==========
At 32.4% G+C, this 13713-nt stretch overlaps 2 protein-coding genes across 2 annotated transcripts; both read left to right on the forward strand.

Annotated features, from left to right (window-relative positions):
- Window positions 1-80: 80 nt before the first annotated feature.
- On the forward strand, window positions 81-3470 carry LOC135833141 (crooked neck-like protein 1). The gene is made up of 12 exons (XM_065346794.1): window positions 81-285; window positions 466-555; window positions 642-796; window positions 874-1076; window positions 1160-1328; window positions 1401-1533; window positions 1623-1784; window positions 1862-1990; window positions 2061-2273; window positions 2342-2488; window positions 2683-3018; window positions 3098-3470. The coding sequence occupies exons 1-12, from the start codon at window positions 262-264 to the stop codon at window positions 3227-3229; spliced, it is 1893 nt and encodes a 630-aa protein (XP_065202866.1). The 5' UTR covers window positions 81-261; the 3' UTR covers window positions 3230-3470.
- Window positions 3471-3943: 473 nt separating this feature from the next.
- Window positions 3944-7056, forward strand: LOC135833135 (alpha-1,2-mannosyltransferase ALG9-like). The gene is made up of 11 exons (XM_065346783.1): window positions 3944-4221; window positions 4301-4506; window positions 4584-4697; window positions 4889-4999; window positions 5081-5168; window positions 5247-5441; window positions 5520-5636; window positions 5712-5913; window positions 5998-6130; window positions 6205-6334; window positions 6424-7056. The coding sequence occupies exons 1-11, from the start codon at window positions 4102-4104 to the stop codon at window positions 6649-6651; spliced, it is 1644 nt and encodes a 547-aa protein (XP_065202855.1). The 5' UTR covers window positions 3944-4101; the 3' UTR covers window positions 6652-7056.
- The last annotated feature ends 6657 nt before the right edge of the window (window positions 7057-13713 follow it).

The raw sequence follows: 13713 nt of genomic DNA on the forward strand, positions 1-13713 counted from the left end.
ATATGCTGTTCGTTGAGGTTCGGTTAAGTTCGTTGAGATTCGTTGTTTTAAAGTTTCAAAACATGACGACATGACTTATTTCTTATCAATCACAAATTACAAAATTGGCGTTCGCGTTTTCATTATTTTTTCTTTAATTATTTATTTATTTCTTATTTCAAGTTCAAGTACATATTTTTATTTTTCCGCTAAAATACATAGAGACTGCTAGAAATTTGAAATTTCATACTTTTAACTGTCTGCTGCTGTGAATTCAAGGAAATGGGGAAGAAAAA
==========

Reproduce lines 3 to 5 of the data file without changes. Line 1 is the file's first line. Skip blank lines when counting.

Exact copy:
- Window positions 1-80: 80 nt before the first annotated feature.
- On the forward strand, window positions 81-3470 carry LOC135833141 (crooked neck-like protein 1). The gene is made up of 12 exons (XM_065346794.1): window positions 81-285; window positions 466-555; window positions 642-796; window positions 874-1076; window positions 1160-1328; window positions 1401-1533; window positions 1623-1784; window positions 1862-1990; window positions 2061-2273; window positions 2342-2488; window positions 2683-3018; window positions 3098-3470. The coding sequence occupies exons 1-12, from the start codon at window positions 262-264 to the stop codon at window positions 3227-3229; spliced, it is 1893 nt and encodes a 630-aa protein (XP_065202866.1). The 5' UTR covers window positions 81-261; the 3' UTR covers window positions 3230-3470.
- Window positions 3471-3943: 473 nt separating this feature from the next.